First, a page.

Solving Design Issues Through Modeling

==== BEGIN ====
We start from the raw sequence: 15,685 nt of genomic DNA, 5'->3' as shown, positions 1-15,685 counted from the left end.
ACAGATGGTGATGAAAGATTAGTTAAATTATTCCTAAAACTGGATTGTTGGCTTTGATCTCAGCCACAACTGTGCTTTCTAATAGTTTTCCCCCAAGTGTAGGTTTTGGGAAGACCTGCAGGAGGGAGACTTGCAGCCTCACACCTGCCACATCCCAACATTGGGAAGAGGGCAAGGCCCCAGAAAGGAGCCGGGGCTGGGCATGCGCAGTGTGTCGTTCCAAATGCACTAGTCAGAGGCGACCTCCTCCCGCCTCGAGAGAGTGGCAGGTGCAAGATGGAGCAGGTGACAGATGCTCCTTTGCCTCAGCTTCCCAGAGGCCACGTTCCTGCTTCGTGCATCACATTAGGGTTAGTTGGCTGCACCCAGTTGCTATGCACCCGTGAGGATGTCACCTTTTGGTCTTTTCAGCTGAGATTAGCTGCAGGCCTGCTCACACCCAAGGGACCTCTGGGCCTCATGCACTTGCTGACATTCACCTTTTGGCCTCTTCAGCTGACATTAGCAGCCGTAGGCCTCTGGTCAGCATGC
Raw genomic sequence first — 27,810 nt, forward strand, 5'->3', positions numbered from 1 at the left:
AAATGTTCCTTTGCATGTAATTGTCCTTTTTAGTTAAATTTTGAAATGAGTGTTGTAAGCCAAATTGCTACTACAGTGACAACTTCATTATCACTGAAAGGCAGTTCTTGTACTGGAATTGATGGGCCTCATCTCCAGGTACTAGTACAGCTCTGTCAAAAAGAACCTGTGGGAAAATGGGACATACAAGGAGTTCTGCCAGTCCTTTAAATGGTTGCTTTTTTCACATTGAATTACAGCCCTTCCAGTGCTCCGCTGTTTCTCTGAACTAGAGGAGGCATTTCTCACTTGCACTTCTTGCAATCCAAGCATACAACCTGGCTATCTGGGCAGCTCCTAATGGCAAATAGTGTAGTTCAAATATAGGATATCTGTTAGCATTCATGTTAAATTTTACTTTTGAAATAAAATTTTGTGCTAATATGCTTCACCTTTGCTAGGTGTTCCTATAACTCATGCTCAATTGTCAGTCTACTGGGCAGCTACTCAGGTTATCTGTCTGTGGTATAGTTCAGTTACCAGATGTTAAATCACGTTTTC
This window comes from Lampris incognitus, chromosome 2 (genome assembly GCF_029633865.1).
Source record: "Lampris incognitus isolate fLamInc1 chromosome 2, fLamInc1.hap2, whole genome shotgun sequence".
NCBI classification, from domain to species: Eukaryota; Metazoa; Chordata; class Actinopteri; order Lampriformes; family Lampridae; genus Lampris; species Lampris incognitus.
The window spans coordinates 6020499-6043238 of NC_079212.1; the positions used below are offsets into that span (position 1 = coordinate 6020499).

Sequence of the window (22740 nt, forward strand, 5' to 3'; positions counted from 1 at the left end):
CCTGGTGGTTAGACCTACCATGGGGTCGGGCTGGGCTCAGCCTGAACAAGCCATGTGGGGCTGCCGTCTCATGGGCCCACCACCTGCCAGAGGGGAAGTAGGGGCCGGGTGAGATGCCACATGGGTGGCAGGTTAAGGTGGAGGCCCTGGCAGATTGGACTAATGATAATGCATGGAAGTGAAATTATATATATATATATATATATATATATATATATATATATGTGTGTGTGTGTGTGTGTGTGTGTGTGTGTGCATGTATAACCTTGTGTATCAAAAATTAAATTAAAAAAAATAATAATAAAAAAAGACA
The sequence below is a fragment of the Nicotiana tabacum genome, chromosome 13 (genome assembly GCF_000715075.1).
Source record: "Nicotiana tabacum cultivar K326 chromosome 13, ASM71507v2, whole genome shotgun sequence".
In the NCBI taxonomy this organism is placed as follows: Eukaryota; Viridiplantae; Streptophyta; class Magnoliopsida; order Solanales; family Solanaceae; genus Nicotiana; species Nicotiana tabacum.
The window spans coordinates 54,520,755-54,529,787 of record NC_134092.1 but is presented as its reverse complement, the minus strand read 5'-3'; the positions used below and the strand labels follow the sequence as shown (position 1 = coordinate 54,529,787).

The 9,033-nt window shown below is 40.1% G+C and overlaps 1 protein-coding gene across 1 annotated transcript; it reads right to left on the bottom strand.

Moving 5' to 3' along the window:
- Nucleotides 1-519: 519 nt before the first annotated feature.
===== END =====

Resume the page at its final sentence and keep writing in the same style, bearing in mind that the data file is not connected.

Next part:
This summer, my project is to help my mentors with designing a part to solve a problem encountered in a structure designed earlier in the year. The structure consists of a circular bracket with two parallel crossbars roughly dividing the circle into thirds. The crossbars have equally spaced holes across them, where multiple small rectangular brackets are mounted. The brackets hold thin diamond crystals that are connected at the corner and extend outwards. The complete structure is intended to be rotated as an electron beam passes through and create polarized photons. However, the crystals are mounted slightly above the circular bracket (away from the center of rotation), which causes the position of the crystals to vary while the structure is rotating, providing for inconsistent data. The goal of the project is to find the most efficient way to solve the problem that the current iteration of the structure produces, accomplished by moving the position of the crystals by .142905" (to the center of rotation) if possible. The crossbar is the part that must be changed, as the rectangular brackets are already produced and attached to their respective crystals. The structural integrity of the bar must be taken into heavy consideration, as the dimensions of the metal crossbar are extremely small, allowing for the potential to bend during machining and vibrate during operation.